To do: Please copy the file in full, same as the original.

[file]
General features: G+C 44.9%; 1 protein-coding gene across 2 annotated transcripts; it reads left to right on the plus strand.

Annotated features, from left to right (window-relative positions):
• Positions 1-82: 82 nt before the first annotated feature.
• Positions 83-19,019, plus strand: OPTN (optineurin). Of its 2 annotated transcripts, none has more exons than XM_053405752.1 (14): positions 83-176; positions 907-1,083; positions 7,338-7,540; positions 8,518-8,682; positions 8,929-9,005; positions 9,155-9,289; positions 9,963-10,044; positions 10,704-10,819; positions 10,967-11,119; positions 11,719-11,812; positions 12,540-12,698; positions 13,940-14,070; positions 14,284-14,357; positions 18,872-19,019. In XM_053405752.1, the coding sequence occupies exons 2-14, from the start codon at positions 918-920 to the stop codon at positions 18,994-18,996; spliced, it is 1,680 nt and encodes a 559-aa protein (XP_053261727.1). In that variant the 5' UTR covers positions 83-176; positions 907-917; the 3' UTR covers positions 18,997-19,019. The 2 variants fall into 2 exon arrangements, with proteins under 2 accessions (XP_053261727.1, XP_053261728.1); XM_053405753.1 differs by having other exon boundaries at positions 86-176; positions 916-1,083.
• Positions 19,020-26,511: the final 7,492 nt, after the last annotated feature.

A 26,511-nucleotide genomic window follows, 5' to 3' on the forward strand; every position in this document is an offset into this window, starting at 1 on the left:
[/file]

General features: G+C 44.9%; 1 protein-coding gene across 2 annotated transcripts; it reads left to right on the plus strand.

Annotated features, from left to right (window-relative positions):
• Positions 1-82: 82 nt before the first annotated feature.
• Positions 83-19,019, plus strand: OPTN (optineurin). Of its 2 annotated transcripts, none has more exons than XM_053405752.1 (14): positions 83-176; positions 907-1,083; positions 7,338-7,540; positions 8,518-8,682; positions 8,929-9,005; positions 9,155-9,289; positions 9,963-10,044; positions 10,704-10,819; positions 10,967-11,119; positions 11,719-11,812; positions 12,540-12,698; positions 13,940-14,070; positions 14,284-14,357; positions 18,872-19,019. In XM_053405752.1, the coding sequence occupies exons 2-14, from the start codon at positions 918-920 to the stop codon at positions 18,994-18,996; spliced, it is 1,680 nt and encodes a 559-aa protein (XP_053261727.1). In that variant the 5' UTR covers positions 83-176; positions 907-917; the 3' UTR covers positions 18,997-19,019. The 2 variants fall into 2 exon arrangements, with proteins under 2 accessions (XP_053261727.1, XP_053261728.1); XM_053405753.1 differs by having other exon boundaries at positions 86-176; positions 916-1,083.
• Positions 19,020-26,511: the final 7,492 nt, after the last annotated feature.

A 26,511-nucleotide genomic window follows, 5' to 3' on the forward strand; every position in this document is an offset into this window, starting at 1 on the left: